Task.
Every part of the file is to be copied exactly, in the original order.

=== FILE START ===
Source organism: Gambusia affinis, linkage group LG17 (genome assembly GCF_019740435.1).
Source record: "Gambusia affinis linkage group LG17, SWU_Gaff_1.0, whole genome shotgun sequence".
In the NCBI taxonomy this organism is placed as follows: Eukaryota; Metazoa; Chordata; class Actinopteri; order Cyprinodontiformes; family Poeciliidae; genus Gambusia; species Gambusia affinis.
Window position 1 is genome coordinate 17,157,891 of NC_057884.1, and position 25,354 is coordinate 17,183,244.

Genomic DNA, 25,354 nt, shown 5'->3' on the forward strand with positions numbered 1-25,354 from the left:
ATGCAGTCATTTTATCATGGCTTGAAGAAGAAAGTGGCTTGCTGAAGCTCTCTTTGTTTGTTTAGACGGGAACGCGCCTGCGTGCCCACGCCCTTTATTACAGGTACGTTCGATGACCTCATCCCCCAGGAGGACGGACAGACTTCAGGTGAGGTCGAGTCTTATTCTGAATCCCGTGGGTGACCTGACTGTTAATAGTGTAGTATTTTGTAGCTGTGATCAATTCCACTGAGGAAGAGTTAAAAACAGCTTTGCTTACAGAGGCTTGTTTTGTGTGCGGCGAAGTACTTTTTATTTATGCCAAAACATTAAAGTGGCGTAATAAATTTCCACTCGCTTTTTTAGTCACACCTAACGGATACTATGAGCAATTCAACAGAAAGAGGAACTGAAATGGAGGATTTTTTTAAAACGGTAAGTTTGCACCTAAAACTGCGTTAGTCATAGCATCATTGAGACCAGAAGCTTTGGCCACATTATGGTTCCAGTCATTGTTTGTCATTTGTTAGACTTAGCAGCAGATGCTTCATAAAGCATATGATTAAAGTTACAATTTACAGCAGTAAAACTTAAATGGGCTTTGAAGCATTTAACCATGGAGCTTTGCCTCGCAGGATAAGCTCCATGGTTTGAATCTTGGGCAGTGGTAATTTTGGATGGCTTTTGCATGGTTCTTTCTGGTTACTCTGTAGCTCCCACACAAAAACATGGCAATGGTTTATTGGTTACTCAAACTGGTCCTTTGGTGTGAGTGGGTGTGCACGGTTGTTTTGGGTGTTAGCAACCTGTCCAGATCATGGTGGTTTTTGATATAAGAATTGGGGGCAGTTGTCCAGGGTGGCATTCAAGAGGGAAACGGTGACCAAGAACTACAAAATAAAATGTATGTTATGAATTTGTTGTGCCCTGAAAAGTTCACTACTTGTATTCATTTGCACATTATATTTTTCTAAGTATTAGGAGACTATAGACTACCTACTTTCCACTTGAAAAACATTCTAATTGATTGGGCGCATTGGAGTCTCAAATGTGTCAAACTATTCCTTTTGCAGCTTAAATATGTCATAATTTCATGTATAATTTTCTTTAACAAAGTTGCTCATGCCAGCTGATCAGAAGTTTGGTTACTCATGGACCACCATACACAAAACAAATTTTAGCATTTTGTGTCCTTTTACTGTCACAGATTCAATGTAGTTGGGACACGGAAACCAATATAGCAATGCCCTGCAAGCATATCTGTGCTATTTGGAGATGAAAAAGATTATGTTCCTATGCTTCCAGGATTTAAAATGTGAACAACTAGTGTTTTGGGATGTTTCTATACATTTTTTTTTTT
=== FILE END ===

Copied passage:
Source organism: Gambusia affinis, linkage group LG17 (genome assembly GCF_019740435.1).
Source record: "Gambusia affinis linkage group LG17, SWU_Gaff_1.0, whole genome shotgun sequence".
In the NCBI taxonomy this organism is placed as follows: Eukaryota; Metazoa; Chordata; class Actinopteri; order Cyprinodontiformes; family Poeciliidae; genus Gambusia; species Gambusia affinis.
Window position 1 is genome coordinate 17,157,891 of NC_057884.1, and position 25,354 is coordinate 17,183,244.

Genomic DNA, 25,354 nt, shown 5'->3' on the forward strand with positions numbered 1-25,354 from the left:
ATGCAGTCATTTTATCATGGCTTGAAGAAGAAAGTGGCTTGCTGAAGCTCTCTTTGTTTGTTTAGACGGGAACGCGCCTGCGTGCCCACGCCCTTTATTACAGGTACGTTCGATGACCTCATCCCCCAGGAGGACGGACAGACTTCAGGTGAGGTCGAGTCTTATTCTGAATCCCGTGGGTGACCTGACTGTTAATAGTGTAGTATTTTGTAGCTGTGATCAATTCCACTGAGGAAGAGTTAAAAACAGCTTTGCTTACAGAGGCTTGTTTTGTGTGCGGCGAAGTACTTTTTATTTATGCCAAAACATTAAAGTGGCGTAATAAATTTCCACTCGCTTTTTTAGTCACACCTAACGGATACTATGAGCAATTCAACAGAAAGAGGAACTGAAATGGAGGATTTTTTTAAAACGGTAAGTTTGCACCTAAAACTGCGTTAGTCATAGCATCATTGAGACCAGAAGCTTTGGCCACATTATGGTTCCAGTCATTGTTTGTCATTTGTTAGACTTAGCAGCAGATGCTTCATAAAGCATATGATTAAAGTTACAATTTACAGCAGTAAAACTTAAATGGGCTTTGAAGCATTTAACCATGGAGCTTTGCCTCGCAGGATAAGCTCCATGGTTTGAATCTTGGGCAGTGGTAATTTTGGATGGCTTTTGCATGGTTCTTTCTGGTTACTCTGTAGCTCCCACACAAAAACATGGCAATGGTTTATTGGTTACTCAAACTGGTCCTTTGGTGTGAGTGGGTGTGCACGGTTGTTTTGGGTGTTAGCAACCTGTCCAGATCATGGTGGTTTTTGATATAAGAATTGGGGGCAGTTGTCCAGGGTGGCATTCAAGAGGGAAACGGTGACCAAGAACTACAAAATAAAATGTATGTTATGAATTTGTTGTGCCCTGAAAAGTTCACTACTTGTATTCATTTGCACATTATATTTTTCTAAGTATTAGGAGACTATAGACTACCTACTTTCCACTTGAAAAACATTCTAATTGATTGGGCGCATTGGAGTCTCAAATGTGTCAAACTATTCCTTTTGCAGCTTAAATATGTCATAATTTCATGTATAATTTTCTTTAACAAAGTTGCTCATGCCAGCTGATCAGAAGTTTGGTTACTCATGGACCACCATACACAAAACAAATTTTAGCATTTTGTGTCCTTTTACTGTCACAGATTCAATGTAGTTGGGACACGGAAACCAATATAGCAATGCCCTGCAAGCATATCTGTGCTATTTGGAGATGAAAAAGATTATGTTCCTATGCTTCCAGGATTTAAAATGTGAACAACTAGTGTTTTGGGATGTTTCTATACATTTTTTTTTTT